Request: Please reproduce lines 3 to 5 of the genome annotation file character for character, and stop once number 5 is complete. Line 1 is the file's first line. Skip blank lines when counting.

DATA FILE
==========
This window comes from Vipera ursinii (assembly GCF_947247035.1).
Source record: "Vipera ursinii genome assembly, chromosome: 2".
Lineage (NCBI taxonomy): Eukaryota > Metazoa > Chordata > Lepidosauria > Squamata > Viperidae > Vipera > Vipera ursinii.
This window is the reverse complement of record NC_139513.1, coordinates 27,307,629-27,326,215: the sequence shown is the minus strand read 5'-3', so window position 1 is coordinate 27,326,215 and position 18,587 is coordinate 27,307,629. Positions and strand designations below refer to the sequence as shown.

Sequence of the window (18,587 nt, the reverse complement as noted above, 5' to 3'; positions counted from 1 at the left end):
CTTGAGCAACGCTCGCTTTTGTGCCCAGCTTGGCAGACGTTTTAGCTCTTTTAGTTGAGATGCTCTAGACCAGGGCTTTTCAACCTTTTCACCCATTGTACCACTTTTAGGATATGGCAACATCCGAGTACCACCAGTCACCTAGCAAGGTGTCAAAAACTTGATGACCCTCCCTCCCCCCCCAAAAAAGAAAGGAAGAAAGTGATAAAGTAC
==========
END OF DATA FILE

Lineage (NCBI taxonomy): Eukaryota > Metazoa > Chordata > Lepidosauria > Squamata > Viperidae > Vipera > Vipera ursinii.
This window is the reverse complement of record NC_139513.1, coordinates 27,307,629-27,326,215: the sequence shown is the minus strand read 5'-3', so window position 1 is coordinate 27,326,215 and position 18,587 is coordinate 27,307,629. Positions and strand designations below refer to the sequence as shown.

Sequence of the window (18,587 nt, the reverse complement as noted above, 5' to 3'; positions counted from 1 at the left end):